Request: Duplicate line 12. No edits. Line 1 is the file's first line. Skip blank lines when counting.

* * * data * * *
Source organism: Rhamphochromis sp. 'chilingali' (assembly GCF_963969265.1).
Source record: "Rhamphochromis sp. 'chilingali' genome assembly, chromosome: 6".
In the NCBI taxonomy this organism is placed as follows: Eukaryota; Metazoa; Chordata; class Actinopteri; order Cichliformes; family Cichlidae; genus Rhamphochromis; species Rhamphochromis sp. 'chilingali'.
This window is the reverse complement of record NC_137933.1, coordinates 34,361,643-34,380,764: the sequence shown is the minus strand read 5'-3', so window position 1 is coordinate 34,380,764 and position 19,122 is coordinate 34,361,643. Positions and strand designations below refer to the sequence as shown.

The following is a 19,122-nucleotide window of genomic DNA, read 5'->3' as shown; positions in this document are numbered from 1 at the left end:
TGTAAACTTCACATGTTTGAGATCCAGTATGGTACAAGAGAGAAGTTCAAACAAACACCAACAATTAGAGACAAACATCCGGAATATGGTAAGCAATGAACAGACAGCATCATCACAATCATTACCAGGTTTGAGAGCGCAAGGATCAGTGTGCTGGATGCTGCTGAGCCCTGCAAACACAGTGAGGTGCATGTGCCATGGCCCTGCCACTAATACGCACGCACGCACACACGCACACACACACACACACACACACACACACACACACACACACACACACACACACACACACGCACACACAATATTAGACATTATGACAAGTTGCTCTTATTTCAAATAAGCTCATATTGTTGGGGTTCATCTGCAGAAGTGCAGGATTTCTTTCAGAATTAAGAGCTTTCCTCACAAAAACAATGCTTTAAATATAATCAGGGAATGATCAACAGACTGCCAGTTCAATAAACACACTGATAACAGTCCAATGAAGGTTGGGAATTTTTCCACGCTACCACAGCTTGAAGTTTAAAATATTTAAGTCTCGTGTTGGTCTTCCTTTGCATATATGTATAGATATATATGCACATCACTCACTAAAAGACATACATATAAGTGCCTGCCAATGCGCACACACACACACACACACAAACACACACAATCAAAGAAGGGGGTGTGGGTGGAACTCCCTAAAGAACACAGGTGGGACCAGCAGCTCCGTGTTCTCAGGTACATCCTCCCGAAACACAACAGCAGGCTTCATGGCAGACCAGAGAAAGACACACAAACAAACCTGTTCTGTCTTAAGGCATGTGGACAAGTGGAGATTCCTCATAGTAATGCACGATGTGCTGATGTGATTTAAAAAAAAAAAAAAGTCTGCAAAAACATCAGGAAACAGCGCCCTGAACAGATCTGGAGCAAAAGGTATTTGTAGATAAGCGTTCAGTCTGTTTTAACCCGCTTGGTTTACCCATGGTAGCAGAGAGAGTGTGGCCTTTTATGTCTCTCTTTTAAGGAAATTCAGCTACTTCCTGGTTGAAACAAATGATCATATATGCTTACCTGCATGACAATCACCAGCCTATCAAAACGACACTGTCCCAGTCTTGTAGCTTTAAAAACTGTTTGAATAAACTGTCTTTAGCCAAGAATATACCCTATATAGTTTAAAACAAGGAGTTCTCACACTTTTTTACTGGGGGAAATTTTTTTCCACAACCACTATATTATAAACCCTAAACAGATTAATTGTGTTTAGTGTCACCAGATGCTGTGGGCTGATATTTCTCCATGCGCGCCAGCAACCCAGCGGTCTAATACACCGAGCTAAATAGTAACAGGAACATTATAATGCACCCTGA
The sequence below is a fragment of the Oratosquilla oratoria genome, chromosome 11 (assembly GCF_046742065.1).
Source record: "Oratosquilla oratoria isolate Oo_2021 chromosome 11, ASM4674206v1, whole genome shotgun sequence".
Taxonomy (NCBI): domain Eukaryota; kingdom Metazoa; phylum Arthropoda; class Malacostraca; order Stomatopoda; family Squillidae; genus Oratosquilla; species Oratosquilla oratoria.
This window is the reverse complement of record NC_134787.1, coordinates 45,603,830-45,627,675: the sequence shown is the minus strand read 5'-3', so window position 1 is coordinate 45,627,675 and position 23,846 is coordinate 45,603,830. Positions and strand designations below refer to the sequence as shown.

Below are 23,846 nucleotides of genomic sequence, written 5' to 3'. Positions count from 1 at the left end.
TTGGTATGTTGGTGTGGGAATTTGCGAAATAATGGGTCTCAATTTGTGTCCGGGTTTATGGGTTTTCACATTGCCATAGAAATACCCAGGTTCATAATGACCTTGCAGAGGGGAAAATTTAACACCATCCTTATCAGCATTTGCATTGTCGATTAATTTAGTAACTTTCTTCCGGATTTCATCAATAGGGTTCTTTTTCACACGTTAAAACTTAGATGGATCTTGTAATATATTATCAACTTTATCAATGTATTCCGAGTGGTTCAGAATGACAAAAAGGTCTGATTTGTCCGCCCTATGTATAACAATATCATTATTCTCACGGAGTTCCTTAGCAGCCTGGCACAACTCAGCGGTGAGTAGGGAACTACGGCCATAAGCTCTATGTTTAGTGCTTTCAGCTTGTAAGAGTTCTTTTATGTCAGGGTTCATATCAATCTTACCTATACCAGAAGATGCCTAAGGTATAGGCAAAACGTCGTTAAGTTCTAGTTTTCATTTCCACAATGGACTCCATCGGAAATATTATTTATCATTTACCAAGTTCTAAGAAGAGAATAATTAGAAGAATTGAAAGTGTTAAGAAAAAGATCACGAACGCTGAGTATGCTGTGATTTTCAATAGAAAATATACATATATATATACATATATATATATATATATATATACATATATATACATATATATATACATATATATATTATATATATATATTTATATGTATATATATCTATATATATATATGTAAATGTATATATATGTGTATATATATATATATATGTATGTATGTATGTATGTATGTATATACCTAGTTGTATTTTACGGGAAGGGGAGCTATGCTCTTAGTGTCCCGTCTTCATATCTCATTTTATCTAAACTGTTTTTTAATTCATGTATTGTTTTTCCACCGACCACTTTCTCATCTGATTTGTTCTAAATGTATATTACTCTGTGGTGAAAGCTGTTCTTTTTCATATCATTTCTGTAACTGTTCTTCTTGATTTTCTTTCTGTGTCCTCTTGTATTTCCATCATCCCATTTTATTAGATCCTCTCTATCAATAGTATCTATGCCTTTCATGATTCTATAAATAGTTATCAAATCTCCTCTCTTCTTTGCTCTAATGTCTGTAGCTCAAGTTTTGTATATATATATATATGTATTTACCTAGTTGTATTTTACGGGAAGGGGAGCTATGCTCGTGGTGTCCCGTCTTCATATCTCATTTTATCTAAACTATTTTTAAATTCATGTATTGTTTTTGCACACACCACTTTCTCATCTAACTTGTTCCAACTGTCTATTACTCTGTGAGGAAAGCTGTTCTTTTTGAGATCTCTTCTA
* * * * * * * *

TTGGTATGTTGGTGTGGGAATTTGCGAAATAATGGGTCTCAATTTGTGTCCGGGTTTATGGGTTTTCACATTGCCATAGAAATACCCAGGTTCATAATGACCTTGCAGAGGGGAAAATTTAACACCATCCTTATCAGCATTTGCATTGTCGATTAATTTAGTAACTTTCTTCCGGATTTCATCAATAGGGTTCTTTTTCACACGTTAAAACTTAGATGGATCTTGTAATATATTATCAACTTTATCAATGTATTCCGAGTGGTTCAGAATGACAAAAAGGTCTGATTTGTCCGCCCTATGTATAACAATATCATTATTCTCACGGAGTTCCTTAGCAGCCTGGCACAACTCAGCGGTGAGTAGGGAACTACGGCCATAAGCTCTATGTTTAGTGCTTTCAGCTTGTAAGAGTTCTTTTATGTCAGGGTTCATATCAATCTTACCTATACCAGAAGATGCCTAAGGTATAGGCAAAACGTCGTTAAGTTCTAGTTTTCATTTCCACAATGGACTCCATCGGAAATATTATTTATCATTTACCAAGTTCTAAGAAGAGAATAATTAGAAGAATTGAAAGTGTTAAGAAAAAGATCACGAACGCTGAGTATGCTGTGATTTTCAATAGAAAATATACATATATATATACATATATATATATATATATATATACATATATATACATATATATATACATATATATATTATATATATATATTTATATGTATATATATCTATATATATATATGTAAATGTATATATATGTGTATATATATATATATATGTATGTATGTATGTATGTATGTATATACCTAGTTGTATTTTACGGGAAGGGGAGCTATGCTCTTAGTGTCCCGTCTTCATATCTCATTTTATCTAAACTGTTTTTTAATTCATGTATTGTTTTTCCACCGACCACTTTCTCATCTGATTTGTTCTAAATGTATATTACTCTGTGGTGAAAGCTGTTCTTTTTCATATCATTTCTGTAACTGTTCTTCTTGATTTTCTTTCTGTGTCCTCTTGTATTTCCATCATCCCATTTTATTAGATCCTCTCTATCAATAGTATCTATGCCTTTCATGATTCTATAAATAGTTATCAAATCTCCTCTCTTCTTTGCTCTAATGTCTGTAGCTCAAGTTTTGTATATATATATATATGTATTTACCTAGTTGTATTTTACGGGAAGGGGAGCTATGCTCGTGGTGTCCCGTCTTCATATCTCATTTTATCTAAACTATTTTTAAATTCATGTATTGTTTTTGCACACACCACTTTCTCATCTAACTTGTTCCAACTGTCTATTACTCTGTGAGGAAAGCTGTTCTTTTTGAGATCTCTTCTA